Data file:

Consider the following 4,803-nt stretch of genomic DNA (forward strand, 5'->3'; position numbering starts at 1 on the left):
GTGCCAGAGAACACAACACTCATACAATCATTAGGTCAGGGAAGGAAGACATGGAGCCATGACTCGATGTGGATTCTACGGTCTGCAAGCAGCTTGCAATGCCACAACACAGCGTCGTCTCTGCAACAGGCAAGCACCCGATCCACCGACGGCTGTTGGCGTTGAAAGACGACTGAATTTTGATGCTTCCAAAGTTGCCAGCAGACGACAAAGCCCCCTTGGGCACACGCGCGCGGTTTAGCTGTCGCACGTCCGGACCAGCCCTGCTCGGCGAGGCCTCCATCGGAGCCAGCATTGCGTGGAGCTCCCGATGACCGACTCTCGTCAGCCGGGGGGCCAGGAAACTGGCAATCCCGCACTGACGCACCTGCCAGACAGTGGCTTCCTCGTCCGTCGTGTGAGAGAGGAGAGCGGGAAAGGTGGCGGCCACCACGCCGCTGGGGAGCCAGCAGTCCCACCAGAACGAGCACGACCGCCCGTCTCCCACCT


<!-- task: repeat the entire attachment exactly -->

Consider the following 4,803-nt stretch of genomic DNA (forward strand, 5'->3'; position numbering starts at 1 on the left):
GTGCCAGAGAACACAACACTCATACAATCATTAGGTCAGGGAAGGAAGACATGGAGCCATGACTCGATGTGGATTCTACGGTCTGCAAGCAGCTTGCAATGCCACAACACAGCGTCGTCTCTGCAACAGGCAAGCACCCGATCCACCGACGGCTGTTGGCGTTGAAAGACGACTGAATTTTGATGCTTCCAAAGTTGCCAGCAGACGACAAAGCCCCCTTGGGCACACGCGCGCGGTTTAGCTGTCGCACGTCCGGACCAGCCCTGCTCGGCGAGGCCTCCATCGGAGCCAGCATTGCGTGGAGCTCCCGATGACCGACTCTCGTCAGCCGGGGGGCCAGGAAACTGGCAATCCCGCACTGACGCACCTGCCAGACAGTGGCTTCCTCGTCCGTCGTGTGAGAGAGGAGAGCGGGAAAGGTGGCGGCCACCACGCCGCTGGGGAGCCAGCAGTCCCACCAGAACGAGCACGACCGCCCGTCTCCCACCT